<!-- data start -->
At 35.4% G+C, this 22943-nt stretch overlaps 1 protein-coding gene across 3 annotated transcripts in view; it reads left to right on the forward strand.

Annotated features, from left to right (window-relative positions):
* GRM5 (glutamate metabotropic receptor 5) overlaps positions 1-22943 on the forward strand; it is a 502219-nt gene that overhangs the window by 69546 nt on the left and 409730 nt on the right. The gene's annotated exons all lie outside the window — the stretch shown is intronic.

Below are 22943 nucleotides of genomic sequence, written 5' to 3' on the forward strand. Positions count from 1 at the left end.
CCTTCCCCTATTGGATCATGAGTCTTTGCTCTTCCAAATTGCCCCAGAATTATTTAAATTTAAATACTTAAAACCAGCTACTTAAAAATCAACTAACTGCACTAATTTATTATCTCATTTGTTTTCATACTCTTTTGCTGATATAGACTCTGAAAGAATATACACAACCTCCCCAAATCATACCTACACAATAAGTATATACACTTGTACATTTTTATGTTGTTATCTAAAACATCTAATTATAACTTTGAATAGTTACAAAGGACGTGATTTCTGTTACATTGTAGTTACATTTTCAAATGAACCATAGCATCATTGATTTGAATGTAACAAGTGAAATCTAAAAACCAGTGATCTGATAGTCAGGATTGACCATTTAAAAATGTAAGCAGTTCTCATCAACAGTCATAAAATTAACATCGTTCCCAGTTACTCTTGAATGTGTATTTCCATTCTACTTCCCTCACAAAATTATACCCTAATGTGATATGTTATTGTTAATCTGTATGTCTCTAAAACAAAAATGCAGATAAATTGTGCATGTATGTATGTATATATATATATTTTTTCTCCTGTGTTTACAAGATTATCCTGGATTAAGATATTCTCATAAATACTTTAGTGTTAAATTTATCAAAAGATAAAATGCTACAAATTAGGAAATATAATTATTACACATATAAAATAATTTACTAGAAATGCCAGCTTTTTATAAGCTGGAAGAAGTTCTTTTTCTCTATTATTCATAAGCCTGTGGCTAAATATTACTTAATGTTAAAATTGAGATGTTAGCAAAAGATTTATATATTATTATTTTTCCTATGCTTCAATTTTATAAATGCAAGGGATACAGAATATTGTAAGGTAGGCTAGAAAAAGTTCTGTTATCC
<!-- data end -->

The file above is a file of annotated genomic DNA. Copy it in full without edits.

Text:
At 35.4% G+C, this 22943-nt stretch overlaps 1 protein-coding gene across 3 annotated transcripts in view; it reads left to right on the forward strand.

Annotated features, from left to right (window-relative positions):
* GRM5 (glutamate metabotropic receptor 5) overlaps positions 1-22943 on the forward strand; it is a 502219-nt gene that overhangs the window by 69546 nt on the left and 409730 nt on the right. The gene's annotated exons all lie outside the window — the stretch shown is intronic.

Below are 22943 nucleotides of genomic sequence, written 5' to 3' on the forward strand. Positions count from 1 at the left end.
CCTTCCCCTATTGGATCATGAGTCTTTGCTCTTCCAAATTGCCCCAGAATTATTTAAATTTAAATACTTAAAACCAGCTACTTAAAAATCAACTAACTGCACTAATTTATTATCTCATTTGTTTTCATACTCTTTTGCTGATATAGACTCTGAAAGAATATACACAACCTCCCCAAATCATACCTACACAATAAGTATATACACTTGTACATTTTTATGTTGTTATCTAAAACATCTAATTATAACTTTGAATAGTTACAAAGGACGTGATTTCTGTTACATTGTAGTTACATTTTCAAATGAACCATAGCATCATTGATTTGAATGTAACAAGTGAAATCTAAAAACCAGTGATCTGATAGTCAGGATTGACCATTTAAAAATGTAAGCAGTTCTCATCAACAGTCATAAAATTAACATCGTTCCCAGTTACTCTTGAATGTGTATTTCCATTCTACTTCCCTCACAAAATTATACCCTAATGTGATATGTTATTGTTAATCTGTATGTCTCTAAAACAAAAATGCAGATAAATTGTGCATGTATGTATGTATATATATATATTTTTTCTCCTGTGTTTACAAGATTATCCTGGATTAAGATATTCTCATAAATACTTTAGTGTTAAATTTATCAAAAGATAAAATGCTACAAATTAGGAAATATAATTATTACACATATAAAATAATTTACTAGAAATGCCAGCTTTTTATAAGCTGGAAGAAGTTCTTTTTCTCTATTATTCATAAGCCTGTGGCTAAATATTACTTAATGTTAAAATTGAGATGTTAGCAAAAGATTTATATATTATTATTTTTCCTATGCTTCAATTTTATAAATGCAAGGGATACAGAATATTGTAAGGTAGGCTAGAAAAAGTTCTGTTATCC